Thanks to Kanye West, we’ve all known since last year that George Bush doesn’t care about black people, but what about the Republican Party? This midterm election cycle provides some disturbing answers. This is not about the rampant Republican-Abramoff corruption scandals or how Republican leaders protected child predator Congressman Mark Foley and even encouraged him to run for re-election. I am referring to the racism coming from Republican candidates and the documented attempts by the Republican National Committee to exploit existing racist sentiments in order to maintain power.

Perhaps this is a bit heavy, especially if you are reading this to pass the time in your 8 a.m. lecture. So, let’s back up and take a look at some of this year’s examples. Republican primary candidate Tramm Hudson in Florida’s 13th Congressional District stated in August that he “grew up in Alabama, and I understand, and I know this from my own experience, that blacks are not the greatest swimmers or may not even know how to swim.” Wow. On Aug. 11, Senator George Allen, R-Va., referred to his challenger’s campaign staffer of Indian descent as “Macaca,” a racist term, and said “Welcome to America,” despite the fact that the staffer was born and raised in Virginia. There’s even ignorance in California, as we learned when a tape of Gov. Schwarzenegger’s policy meetings was recently released, in which he said that the hot tempers of some women were due to their mixed black and Latina blood.

Perhaps those are bad, but not indicative of the whole party, right? Wrong. In Orange County, Republican congressional candidate Tan Nguyen’s campaign sent out emails to Latino registered Democrats stating that if they were immigrants, legal or not, they would face trouble with the law if they attempted to vote. In Tennessee, Republican Senate candidate Bob Corker is in a tight race against Democrat Harold Ford Jr., who could be the first black senator popularly elected from a Southern state. Ever.

On Oct. 24, the Los Angeles Times ran a story stating that “A new Republican Party television ad featuring a scantily clad white woman winking and inviting a black candidate to ‘call me’ is drawing charges of race-baiting, with critics saying it contradicts a landmark GOP statement last year that the party was wrong in past decades to use racial appeals to win support from white voters.” That’s right, the RNC is happily enforcing an old racist sentiment of Southern whites, the belief that blacks are after their women, to win votes. Corker, who first denounced the ad, has now released a radio ad that plays jungle-like drumming while attacking Ford. After all, how else are voters going to know he’s black? Right? Guys?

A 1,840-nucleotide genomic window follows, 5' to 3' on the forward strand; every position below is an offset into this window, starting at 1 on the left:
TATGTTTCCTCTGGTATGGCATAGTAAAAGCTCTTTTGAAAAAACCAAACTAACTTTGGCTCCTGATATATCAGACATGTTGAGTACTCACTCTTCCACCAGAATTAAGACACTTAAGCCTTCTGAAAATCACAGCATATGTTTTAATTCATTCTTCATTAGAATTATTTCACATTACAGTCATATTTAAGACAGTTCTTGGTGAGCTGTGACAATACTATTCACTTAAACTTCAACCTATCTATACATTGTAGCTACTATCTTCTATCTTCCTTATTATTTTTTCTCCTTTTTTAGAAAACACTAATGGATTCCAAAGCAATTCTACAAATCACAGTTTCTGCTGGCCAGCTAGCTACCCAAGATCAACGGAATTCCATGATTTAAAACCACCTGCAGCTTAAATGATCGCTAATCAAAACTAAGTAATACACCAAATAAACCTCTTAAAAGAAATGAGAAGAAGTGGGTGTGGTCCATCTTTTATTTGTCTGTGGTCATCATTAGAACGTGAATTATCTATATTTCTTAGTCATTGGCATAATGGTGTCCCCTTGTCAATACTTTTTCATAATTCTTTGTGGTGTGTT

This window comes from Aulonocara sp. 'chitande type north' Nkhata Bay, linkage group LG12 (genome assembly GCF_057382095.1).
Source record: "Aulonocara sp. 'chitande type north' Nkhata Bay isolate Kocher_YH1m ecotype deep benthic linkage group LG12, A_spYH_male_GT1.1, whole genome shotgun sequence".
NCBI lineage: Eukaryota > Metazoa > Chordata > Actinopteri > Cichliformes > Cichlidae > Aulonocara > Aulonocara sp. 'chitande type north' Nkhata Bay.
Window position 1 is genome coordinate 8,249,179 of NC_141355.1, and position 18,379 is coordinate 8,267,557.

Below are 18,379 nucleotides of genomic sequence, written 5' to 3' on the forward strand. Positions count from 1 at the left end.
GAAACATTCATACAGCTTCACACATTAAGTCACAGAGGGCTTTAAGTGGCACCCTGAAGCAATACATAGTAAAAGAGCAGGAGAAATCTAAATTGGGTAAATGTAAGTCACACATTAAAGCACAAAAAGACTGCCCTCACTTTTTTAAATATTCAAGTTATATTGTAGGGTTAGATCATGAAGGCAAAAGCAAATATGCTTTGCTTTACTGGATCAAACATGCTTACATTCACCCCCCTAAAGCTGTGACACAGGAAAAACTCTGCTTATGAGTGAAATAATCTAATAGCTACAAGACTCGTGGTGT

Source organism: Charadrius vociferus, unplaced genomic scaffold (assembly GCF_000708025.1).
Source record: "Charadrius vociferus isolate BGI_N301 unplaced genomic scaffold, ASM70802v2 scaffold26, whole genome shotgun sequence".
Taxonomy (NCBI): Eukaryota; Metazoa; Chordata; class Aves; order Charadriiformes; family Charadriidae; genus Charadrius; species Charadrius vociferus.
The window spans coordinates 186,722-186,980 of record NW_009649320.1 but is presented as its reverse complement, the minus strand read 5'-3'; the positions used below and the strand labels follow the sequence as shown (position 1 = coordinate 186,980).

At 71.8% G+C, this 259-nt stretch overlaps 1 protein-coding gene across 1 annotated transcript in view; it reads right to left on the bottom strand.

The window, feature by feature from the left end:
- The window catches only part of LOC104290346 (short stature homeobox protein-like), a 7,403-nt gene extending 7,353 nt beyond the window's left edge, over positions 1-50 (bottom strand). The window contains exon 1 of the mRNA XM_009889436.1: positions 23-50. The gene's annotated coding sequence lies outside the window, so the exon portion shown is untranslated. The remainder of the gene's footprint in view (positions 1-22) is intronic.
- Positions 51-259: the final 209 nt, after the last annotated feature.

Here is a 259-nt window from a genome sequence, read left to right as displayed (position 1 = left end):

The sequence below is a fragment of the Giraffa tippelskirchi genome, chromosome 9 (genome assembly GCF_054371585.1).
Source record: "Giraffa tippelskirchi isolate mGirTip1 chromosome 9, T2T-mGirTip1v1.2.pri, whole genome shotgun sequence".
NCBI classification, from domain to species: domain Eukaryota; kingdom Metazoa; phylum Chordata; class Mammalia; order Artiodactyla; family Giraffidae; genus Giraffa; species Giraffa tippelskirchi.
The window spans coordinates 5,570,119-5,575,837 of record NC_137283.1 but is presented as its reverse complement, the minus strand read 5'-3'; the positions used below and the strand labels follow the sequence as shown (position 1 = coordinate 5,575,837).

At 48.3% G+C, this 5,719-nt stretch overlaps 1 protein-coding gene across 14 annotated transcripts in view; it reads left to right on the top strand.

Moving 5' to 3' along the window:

If you are wondering why the Republicans have yet again sunk to this level, the answer is simple: With their policies failing and their corruption spread across front pages, they have nowhere left to turn but to scare up the racist supporters of a conservative agenda. If you believe that the Nexus is free of this type of subtle racism then I suggest you think very carefully about Courtney Stevens’s column (“Liberty Belle: Immigration Policies Are Too Lenient,” Daily Nexus, Oct. 20) that mentions illegal immigrants on welfare as if it were a significant problem – which it is not.

There is a clear alternative this year. If Democrats win back Congress, Nancy Pelosi will become the first female Speaker of the House ever and has pledged the following actions during the first 100 hours of a new congress: cut interest rates on students loans in half; finally enact the recommendations of the independent 9/11 Commission; strict new anti-corruption rules; allow the government to negotiate lower drug costs; end the attempt to privatize Medicare and Social Security; raise the minimum wage to $7.25; and roll back subsidies to oil and gas companies. If you want to be a part of the effort to rescue tolerance in America and move towards a brighter future then check out the UCSB Democrats at, and vote Democrat on Nov. 7.

Ben Sheldon-Tarzynski is a senior history and classics major.